The state machine is fully aware of the various job statuses and knows how to respond and update it accordingly.

Return the Right Data in Your API

By moving storage first, you are committing to returning an API response to the caller without processing their data. The only sort of validation you can run is schema validation through your Open API Spec.

Once we save the raw input as a new job, we can return a 202 Accepted status code along with the following payload to inform the caller the job was saved and to give them a way to check progress.

Payload and response from our storage first endpoint Payload and response from our storage first endpoint

The response provides a job identifier which we also use as the gopher identifier. It also provides a link to an endpoint that gets us the status of our job.

Callers can use that endpoint to poll and get the status of our long running job. This is similar to how the AWS SDK works with big API calls, like the StartTextDetection and GetTextDetection commands.

If we call the link from our response, we can get immediate feedback on the status of the job we just queued.

Pending status of the job we just queued Pending status of the job we just queued

Once the job completes, end users will be able to call the GET gopher endpoint to load the details about the gopher that was created via this asynchronous process.

Give Frequent Status Updates

There are two types of status updates we need to make in this job: job status and job progress.

A job status update is a high level representation of where the job currently is in its lifecycle. These statuses include Pending, In Progress, Failed, and Succeeded. The state machine is responsible for updating the job status as it moves along its processing.

For long running jobs, it is useful to inform the user that something is going on. Nobody likes sitting and waiting hoping that work is being done. To help with this, we provide push notifications via the WebSocket microservice we created in my WebSocket tutorial.

Job workflow diagram with push notifications Job workflow diagram with push notifications

By providing push notifications, we let the user know something is happening. They can get a peek at a granular level as processes complete. All you need to do is include an EventBridge push notification in the state machine. You can see in the diagram above we send three different pushes to the user as we’re processing the add-gopher job.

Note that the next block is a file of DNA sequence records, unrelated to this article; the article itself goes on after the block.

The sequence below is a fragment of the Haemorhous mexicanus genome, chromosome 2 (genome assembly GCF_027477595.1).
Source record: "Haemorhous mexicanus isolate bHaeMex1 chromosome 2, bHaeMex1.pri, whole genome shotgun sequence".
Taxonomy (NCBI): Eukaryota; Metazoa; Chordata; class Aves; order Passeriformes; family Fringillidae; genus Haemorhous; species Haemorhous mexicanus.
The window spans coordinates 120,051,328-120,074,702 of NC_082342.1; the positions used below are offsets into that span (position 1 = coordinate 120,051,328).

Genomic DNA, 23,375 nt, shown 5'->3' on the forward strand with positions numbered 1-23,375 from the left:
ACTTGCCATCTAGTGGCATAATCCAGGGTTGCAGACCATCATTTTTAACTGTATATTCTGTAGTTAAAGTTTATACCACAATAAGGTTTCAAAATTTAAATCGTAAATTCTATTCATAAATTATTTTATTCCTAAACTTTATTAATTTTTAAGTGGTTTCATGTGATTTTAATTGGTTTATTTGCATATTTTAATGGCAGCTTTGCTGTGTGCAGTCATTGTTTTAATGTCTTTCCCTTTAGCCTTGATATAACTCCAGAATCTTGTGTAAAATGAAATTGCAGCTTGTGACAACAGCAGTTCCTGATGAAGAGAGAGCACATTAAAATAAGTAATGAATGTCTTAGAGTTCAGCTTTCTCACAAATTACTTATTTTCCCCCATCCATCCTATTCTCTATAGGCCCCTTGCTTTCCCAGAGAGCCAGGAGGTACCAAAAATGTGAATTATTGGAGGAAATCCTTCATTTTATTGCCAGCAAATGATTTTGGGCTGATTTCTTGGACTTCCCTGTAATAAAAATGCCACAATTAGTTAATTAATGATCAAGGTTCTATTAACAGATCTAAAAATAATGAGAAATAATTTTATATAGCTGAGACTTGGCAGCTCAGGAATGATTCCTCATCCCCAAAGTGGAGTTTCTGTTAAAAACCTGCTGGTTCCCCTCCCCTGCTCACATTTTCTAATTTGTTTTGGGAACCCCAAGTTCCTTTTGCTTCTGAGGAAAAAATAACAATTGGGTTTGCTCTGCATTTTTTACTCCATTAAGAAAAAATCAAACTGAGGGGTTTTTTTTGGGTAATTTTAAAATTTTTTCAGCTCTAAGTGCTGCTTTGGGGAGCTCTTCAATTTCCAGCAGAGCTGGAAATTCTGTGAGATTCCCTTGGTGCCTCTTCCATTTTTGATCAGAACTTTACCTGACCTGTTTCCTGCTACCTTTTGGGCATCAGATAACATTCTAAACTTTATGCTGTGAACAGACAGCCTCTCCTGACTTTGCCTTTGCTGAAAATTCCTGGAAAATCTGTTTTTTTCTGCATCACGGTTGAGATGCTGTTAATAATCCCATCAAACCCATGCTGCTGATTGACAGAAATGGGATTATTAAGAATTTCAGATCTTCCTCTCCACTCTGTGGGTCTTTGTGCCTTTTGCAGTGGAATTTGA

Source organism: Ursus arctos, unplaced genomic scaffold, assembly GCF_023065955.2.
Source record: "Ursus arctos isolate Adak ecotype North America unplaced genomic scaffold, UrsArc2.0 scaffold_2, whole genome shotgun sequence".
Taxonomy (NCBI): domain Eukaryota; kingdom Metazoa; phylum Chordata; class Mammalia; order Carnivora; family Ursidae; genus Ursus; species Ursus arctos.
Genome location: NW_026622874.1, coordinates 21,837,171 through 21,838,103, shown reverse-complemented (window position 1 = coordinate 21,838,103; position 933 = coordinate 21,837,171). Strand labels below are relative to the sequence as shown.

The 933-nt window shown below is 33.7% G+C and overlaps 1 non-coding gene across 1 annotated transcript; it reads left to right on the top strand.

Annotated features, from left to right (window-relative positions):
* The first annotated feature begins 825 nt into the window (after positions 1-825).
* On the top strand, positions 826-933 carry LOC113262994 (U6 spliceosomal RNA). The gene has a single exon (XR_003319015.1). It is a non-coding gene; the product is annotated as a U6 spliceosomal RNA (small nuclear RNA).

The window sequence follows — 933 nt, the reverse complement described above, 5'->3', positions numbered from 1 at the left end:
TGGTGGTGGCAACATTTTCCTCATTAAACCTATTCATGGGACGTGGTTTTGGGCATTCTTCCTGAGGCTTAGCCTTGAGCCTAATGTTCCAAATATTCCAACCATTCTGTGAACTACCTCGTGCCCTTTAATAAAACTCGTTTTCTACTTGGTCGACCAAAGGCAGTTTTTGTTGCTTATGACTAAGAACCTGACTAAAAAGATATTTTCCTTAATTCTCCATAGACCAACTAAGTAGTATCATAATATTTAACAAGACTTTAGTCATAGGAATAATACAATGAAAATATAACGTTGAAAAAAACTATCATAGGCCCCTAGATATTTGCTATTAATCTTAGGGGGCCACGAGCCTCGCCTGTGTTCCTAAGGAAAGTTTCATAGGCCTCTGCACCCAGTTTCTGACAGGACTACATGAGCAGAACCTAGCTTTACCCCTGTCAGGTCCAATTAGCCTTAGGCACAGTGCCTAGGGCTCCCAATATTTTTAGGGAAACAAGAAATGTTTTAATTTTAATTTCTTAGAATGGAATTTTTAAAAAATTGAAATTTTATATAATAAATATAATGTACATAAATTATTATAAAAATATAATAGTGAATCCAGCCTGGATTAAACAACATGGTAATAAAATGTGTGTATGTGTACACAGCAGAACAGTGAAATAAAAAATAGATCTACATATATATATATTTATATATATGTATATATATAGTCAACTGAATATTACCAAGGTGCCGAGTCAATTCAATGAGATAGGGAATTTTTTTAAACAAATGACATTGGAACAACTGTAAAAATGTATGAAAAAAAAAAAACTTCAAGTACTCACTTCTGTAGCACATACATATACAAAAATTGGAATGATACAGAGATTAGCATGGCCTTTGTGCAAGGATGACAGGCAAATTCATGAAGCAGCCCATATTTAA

Conclusion

There are several moving parts with a storage first approach to serverless APIs:

  • Direct saves to a persistent storage service (like DynamoDB, SQS, EventBridge, or Kinesis)
  • Job creation and workflow management
  • API updates to return an Accepted status code and discovery links
  • Status updates

On the surface it feels like a lot more overhead than a synchronous lambda invocation that does everything. And on the surface, that’s correct. But there are numerous benefits to going storage first and asynchronous.

  • Faster response times
  • User is not blocked waiting on a response
  • User is notified immediately when the job is done
  • Cloud costs go down because you aren’t paying for long running lambda functions
  • Data traceability skyrockets since you always have a record of the data

When building production code, this is a no-brainer. If you’re building a quick and dirty POC, weigh your options. It might prove more fruitful to see it working faster than to see it working “right”.

Storage first is taking over the serverless world by storm. As we mature as a community, observability and traceability become more of a first class citizen and need to be thought about up front with your designs. Saving the data from the beginning helps make sure you never lose that rogue piece of data.

Happy coding!